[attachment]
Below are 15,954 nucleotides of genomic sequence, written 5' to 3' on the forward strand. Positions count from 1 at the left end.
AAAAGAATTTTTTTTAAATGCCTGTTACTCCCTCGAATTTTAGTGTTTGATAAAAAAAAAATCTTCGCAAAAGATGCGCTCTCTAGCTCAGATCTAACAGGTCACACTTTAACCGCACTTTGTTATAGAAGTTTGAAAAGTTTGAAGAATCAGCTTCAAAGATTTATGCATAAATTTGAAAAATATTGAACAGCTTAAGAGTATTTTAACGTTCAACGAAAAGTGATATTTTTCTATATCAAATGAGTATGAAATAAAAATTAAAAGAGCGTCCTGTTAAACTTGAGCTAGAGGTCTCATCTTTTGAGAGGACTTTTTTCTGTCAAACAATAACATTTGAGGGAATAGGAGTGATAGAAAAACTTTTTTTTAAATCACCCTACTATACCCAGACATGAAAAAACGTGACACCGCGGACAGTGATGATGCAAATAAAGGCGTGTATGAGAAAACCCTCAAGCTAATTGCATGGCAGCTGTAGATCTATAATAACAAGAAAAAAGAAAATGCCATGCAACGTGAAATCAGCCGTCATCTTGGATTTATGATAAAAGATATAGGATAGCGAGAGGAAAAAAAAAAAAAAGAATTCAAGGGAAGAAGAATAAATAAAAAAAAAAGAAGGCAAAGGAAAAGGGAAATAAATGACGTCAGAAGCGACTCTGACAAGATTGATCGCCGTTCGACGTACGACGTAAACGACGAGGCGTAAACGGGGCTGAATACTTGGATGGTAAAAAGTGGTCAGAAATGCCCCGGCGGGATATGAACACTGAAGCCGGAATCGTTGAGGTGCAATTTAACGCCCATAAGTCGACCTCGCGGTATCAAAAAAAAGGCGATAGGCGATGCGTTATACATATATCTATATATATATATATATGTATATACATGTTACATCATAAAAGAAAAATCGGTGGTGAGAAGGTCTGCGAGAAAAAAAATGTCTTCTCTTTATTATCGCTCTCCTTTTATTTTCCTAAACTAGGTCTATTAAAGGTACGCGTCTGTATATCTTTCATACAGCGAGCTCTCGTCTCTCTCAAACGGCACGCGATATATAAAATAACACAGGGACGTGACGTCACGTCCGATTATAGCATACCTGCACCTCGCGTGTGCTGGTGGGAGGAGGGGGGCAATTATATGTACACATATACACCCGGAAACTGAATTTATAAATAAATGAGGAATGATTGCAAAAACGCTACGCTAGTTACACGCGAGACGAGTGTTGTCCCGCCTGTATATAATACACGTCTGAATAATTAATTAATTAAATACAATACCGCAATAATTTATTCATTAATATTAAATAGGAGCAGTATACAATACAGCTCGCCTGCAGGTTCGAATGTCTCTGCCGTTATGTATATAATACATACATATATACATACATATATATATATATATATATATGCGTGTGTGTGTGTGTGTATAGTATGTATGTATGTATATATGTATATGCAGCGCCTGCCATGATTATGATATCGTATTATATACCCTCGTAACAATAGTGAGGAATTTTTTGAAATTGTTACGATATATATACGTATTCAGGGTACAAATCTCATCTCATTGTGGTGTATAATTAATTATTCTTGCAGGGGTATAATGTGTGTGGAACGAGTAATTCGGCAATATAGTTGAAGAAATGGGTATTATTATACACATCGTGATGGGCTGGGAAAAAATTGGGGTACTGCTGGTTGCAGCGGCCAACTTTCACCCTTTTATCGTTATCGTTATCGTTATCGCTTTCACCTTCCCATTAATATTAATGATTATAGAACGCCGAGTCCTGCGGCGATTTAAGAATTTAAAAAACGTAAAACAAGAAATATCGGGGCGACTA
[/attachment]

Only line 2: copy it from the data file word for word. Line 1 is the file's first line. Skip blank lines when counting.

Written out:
AAAAGAATTTTTTTTAAATGCCTGTTACTCCCTCGAATTTTAGTGTTTGATAAAAAAAAAATCTTCGCAAAAGATGCGCTCTCTAGCTCAGATCTAACAGGTCACACTTTAACCGCACTTTGTTATAGAAGTTTGAAAAGTTTGAAGAATCAGCTTCAAAGATTTATGCATAAATTTGAAAAATATTGAACAGCTTAAGAGTATTTTAACGTTCAACGAAAAGTGATATTTTTCTATATCAAATGAGTATGAAATAAAAATTAAAAGAGCGTCCTGTTAAACTTGAGCTAGAGGTCTCATCTTTTGAGAGGACTTTTTTCTGTCAAACAATAACATTTGAGGGAATAGGAGTGATAGAAAAACTTTTTTTTAAATCACCCTACTATACCCAGACATGAAAAAACGTGACACCGCGGACAGTGATGATGCAAATAAAGGCGTGTATGAGAAAACCCTCAAGCTAATTGCATGGCAGCTGTAGATCTATAATAACAAGAAAAAAGAAAATGCCATGCAACGTGAAATCAGCCGTCATCTTGGATTTATGATAAAAGATATAGGATAGCGAGAGGAAAAAAAAAAAAAAGAATTCAAGGGAAGAAGAATAAATAAAAAAAAAAGAAGGCAAAGGAAAAGGGAAATAAATGACGTCAGAAGCGACTCTGACAAGATTGATCGCCGTTCGACGTACGACGTAAACGACGAGGCGTAAACGGGGCTGAATACTTGGATGGTAAAAAGTGGTCAGAAATGCCCCGGCGGGATATGAACACTGAAGCCGGAATCGTTGAGGTGCAATTTAACGCCCATAAGTCGACCTCGCGGTATCAAAAAAAAGGCGATAGGCGATGCGTTATACATATATCTATATATATATATATATGTATATACATGTTACATCATAAAAGAAAAATCGGTGGTGAGAAGGTCTGCGAGAAAAAAAATGTCTTCTCTTTATTATCGCTCTCCTTTTATTTTCCTAAACTAGGTCTATTAAAGGTACGCGTCTGTATATCTTTCATACAGCGAGCTCTCGTCTCTCTCAAACGGCACGCGATATATAAAATAACACAGGGACGTGACGTCACGTCCGATTATAGCATACCTGCACCTCGCGTGTGCTGGTGGGAGGAGGGGGGCAATTATATGTACACATATACACCCGGAAACTGAATTTATAAATAAATGAGGAATGATTGCAAAAACGCTACGCTAGTTACACGCGAGACGAGTGTTGTCCCGCCTGTATATAATACACGTCTGAATAATTAATTAATTAAATACAATACCGCAATAATTTATTCATTAATATTAAATAGGAGCAGTATACAATACAGCTCGCCTGCAGGTTCGAATGTCTCTGCCGTTATGTATATAATACATACATATATACATACATATATATATATATATATATATGCGTGTGTGTGTGTGTGTATAGTATGTATGTATGTATATATGTATATGCAGCGCCTGCCATGATTATGATATCGTATTATATACCCTCGTAACAATAGTGAGGAATTTTTTGAAATTGTTACGATATATATACGTATTCAGGGTACAAATCTCATCTCATTGTGGTGTATAATTAATTATTCTTGCAGGGGTATAATGTGTGTGGAACGAGTAATTCGGCAATATAGTTGAAGAAATGGGTATTATTATACACATCGTGATGGGCTGGGAAAAAATTGGGGTACTGCTGGTTGCAGCGGCCAACTTTCACCCTTTTATCGTTATCGTTATCGTTATCGCTTTCACCTTCCCATTAATATTAATGATTATAGAACGCCGAGTCCTGCGGCGATTTAAGAATTTAAAAAACGTAAAACAAGAAATATCGGGGCGACTA